"The Bridges Of Madison County" (1995)
Surely the chick-flickiest entry in Eastwood’s directorial canon, ‘Madison County’ is essentially a “Brief Encounter” retread: a story of decent, honorable people struggling with dishonorable urges but ultimately choosing the not-terribly-fulfilling rewards of Doing the Right Thing over Following Your Passion. Based on the literary phenomenon that was the novel of the same name (though ‘novel’ is a misleading word, as the average National Enquirer probably takes longer to read), the film, aside from some wooden supporting performances (particularly from the grown up children who, in painfully didactic manner, Learn A Little Something About Life from reading their mother’s journals) has actually weathered the passage of time rather well, mainly because at its heart is the utterly convincing relationship between Eastwood’s photojournalist and Meryl Streep’s Italian-born Iowa housewife. Really the film is a two-hander, with everything outside of the two of them talking themselves into and out of their love affair feeling, well, totally extraneous. Streep, especially, is sublime -- in her hands small nuances, like covering her mouth when she laughs, suggest whole interior worlds of unrealized dreams and thwarted desires. Of course, the star cross’d lovers theme has been done to death, and no particularly new ground is covered here, but this is a film that plays to Eastwood’s strengths: he may have become famous as the laconic embodiment of the tough-guy-who-takes-no-prisoners, but as a director he is far more preoccupied and adept with talky, interpersonal relationships, drawn with an keen, humanist eye. And, also to his credit as a director and a co-star, he recognizes when he’s on to a good thing in someone else’s performance and graciously stays the hell out of the way. [B]

"Absolute Power" (1997)
Based on one of the most successful airport novels of the post-Grisham 1990s, "Absolute Power" has a truly ludicrous logline: a successful jewel thief (Clint Eastwood) accidentally witnesses a drunken tussle between a powerful man and his mistress, which ends in his bodyguards shooting and killing the woman. The powerful man being, of course, the President of the United States (Gene Hackman). Despite its best intentions, the film never quite overcomes the ridiculousness of its central plot. The cast, save a somewhat-on-autopilot Eastwood, are strong, with hall-of-fame character actors like Laura Linney, Ed Harris, Scott Glenn, Judy Davis, Melora Hardin, Richard Jenkins and even E.G. Marshall (in his final screen role) turning up, and there are a handful of decent set pieces. But even the great William Goldman, who wrote in his must-read memoir "Which Lie Did I Tell" that the script was the hardest job of his career, can't make the plot work, and it doesn't help that Eastwood's typically languid pacing doesn't suit this kind of "24"-style potboiler. You'll have worse times if it turns up past midnight on HBO, and it's still better than either "True Crime" or "Blood Work" in the "mediocre Eastwood crime pic" trilogy, but a very, very minor effort all the same. [C]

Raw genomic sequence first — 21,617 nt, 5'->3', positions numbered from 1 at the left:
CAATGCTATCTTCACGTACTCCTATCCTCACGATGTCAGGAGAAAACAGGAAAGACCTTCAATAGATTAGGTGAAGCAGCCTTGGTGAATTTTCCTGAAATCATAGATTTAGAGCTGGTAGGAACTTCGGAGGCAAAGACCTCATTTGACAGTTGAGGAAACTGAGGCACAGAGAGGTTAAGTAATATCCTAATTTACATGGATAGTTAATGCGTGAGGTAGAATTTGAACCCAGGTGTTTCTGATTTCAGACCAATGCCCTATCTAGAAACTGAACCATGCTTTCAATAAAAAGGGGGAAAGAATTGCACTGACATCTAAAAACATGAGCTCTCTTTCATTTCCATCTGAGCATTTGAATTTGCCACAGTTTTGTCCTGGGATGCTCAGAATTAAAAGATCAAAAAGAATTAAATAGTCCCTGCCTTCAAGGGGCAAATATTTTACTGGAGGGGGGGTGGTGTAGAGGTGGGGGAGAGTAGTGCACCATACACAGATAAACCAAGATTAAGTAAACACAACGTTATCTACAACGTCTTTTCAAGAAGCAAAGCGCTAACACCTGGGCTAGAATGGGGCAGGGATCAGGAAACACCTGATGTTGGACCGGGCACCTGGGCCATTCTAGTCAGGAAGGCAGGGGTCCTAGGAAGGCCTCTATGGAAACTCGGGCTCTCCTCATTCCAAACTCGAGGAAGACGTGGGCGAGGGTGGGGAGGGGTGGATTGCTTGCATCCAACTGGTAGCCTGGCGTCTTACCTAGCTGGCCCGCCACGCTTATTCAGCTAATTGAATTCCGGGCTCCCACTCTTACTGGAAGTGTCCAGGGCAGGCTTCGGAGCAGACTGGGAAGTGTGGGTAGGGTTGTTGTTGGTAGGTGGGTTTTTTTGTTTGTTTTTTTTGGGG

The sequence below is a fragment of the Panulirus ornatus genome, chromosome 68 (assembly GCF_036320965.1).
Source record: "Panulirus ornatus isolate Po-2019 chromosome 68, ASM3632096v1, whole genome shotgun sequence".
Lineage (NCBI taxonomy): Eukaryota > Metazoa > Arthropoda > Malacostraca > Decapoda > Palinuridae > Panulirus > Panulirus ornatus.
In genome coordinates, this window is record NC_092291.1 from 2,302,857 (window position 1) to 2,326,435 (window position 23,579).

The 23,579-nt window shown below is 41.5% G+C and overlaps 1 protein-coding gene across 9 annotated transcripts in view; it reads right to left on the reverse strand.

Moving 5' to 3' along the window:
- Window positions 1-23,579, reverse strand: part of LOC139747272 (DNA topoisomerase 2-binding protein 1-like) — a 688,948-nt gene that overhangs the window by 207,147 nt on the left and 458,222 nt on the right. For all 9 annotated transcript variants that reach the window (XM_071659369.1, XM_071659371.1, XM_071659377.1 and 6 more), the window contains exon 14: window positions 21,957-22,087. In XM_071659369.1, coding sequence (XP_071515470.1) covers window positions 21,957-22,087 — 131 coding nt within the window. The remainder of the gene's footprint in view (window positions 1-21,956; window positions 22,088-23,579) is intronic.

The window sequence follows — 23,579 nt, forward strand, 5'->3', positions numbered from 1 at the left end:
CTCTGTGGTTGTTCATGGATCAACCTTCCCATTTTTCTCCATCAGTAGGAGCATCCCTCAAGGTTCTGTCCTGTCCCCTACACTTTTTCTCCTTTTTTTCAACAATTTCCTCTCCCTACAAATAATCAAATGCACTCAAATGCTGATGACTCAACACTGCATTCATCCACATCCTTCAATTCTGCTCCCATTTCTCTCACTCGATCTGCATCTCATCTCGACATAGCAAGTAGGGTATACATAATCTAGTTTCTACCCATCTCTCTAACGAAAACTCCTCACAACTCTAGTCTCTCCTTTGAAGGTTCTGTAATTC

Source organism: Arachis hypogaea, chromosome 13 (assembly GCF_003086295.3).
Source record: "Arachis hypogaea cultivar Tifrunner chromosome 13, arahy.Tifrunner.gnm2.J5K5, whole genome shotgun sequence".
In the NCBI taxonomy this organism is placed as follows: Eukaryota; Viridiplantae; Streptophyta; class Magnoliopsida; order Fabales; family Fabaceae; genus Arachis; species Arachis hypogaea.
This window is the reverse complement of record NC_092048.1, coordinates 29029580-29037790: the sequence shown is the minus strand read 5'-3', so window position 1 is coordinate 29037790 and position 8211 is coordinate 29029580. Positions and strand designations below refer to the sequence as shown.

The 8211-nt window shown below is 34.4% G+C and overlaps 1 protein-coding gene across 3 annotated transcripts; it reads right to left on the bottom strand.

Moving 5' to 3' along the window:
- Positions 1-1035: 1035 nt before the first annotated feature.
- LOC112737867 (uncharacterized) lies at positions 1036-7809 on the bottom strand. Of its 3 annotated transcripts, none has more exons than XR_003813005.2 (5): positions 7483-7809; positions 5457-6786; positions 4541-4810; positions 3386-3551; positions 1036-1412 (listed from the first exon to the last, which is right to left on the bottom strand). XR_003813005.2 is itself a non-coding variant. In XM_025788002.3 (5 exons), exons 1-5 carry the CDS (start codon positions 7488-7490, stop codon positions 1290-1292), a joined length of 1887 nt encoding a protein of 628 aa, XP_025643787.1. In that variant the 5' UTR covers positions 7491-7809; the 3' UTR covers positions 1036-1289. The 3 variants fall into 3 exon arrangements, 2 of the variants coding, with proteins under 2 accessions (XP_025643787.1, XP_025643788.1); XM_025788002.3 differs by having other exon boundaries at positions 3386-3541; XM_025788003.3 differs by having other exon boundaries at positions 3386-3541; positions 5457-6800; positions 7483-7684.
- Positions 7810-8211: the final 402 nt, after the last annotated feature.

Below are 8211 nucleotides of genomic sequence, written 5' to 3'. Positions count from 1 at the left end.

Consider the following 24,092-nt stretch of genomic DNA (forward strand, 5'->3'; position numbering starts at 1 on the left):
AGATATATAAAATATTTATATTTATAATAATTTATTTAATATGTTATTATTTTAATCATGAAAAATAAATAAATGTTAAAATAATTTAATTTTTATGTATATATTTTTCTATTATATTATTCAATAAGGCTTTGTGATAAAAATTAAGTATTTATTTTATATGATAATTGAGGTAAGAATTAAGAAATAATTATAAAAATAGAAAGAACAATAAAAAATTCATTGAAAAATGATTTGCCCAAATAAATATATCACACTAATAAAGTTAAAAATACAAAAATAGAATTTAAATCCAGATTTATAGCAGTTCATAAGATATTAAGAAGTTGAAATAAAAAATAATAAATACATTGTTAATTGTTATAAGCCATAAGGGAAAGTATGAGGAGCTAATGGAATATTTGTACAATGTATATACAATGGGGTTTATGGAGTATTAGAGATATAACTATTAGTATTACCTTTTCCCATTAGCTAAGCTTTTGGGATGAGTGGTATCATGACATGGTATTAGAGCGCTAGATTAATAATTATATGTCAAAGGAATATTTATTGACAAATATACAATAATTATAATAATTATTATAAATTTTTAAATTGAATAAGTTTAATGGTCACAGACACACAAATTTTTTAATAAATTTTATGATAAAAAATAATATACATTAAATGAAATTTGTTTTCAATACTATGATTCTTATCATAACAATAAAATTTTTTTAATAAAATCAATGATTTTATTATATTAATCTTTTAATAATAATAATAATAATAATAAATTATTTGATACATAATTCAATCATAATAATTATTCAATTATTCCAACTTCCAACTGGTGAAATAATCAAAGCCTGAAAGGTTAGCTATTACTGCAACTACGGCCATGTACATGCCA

"Midnight In The Garden Of Good and Evil" (1997)
Eastwood took on his third best-seller in a row with "Midnight In The Garden Of Good and Evil," but, true to form, it saw a major left turn for the filmmaker, abandoning the housewives' romance and the airport thriller for a full-on slice of Southern Gothic. Based on John Berendt's true crime book, which followed the four (!) trials of Savannah antiques dealer Jim Williams for the murder of his rent-boy lover, the adaptation (which saw Eastwood reunited with "A Perfect World" writer John Lee Hancock, a full decade before the latter took Sandra Bullock to an Oscar with "The Blind Side") condenses the trial down to one, and adds a reporter character, played by John Cusack, who's our eyes into the bizarre Georgian world of the book. Kevin Spacey, as Wiliams, gives one of his last great performances before his post-Oscar slump, and Jude Law makes a strong impression in a relatively early role. But Cusack's given next-to-nothing to do, and Eastwood's daughter Alison, as Cusack's love interest, is a piece of nepotistic miscasting that Francis Ford Coppola would be proud of. Most importantly, Eastwood never penetrates the surface of Savannah, Georgia: even the real-life residents, like drag queen Lady Chablis, playing herself, never come across as anything other than window dressing. A missed opportunity, to be sure, but not an uninteresting one. [C+]

"Space Cowboys" (2000)
"Old coots in space" seems like a logline cooked up by a bored executive on a lazy afternoon. But, in Eastwood's more-than-capable hands, it turns into something that is actually quite entertaining and bristles with moments of pure popcorn excitement despite its marathon-like 130-minute running time. The old coots (played by Eastwood, Donald Sutherland, James Garner, and Tommy Lee Jones - with an assist by James Cromwell) have to go into space to repair an ailing satellite left over from the space race that is so out-of-date, they're the only ones with the knowledge to fix it. So the concept is somewhat sound. But the real fun of the film is watching the fogies get back into NASA-approved shape, with each actor comically exaggerating their old timer-ness to an almost cartoonish degree. (But hey, that's okay.) Once the mission gets underway, Eastwood surprisingly handles the stronger action beats (which border on sci-fi - a genre he's never had much use for) with flair, thanks in large part to the heroic visual effects by Industrial Light & Magic. Sadly, as the film reaches its conclusion, "fun" is swapped out for "achy melodrama" and the energy sustained for so long throughout slips away. It's a movie that, if it's on cable, you might stay and linger on while flipping through channels, but you wouldn't ever want to watch it all the way through again. [B-]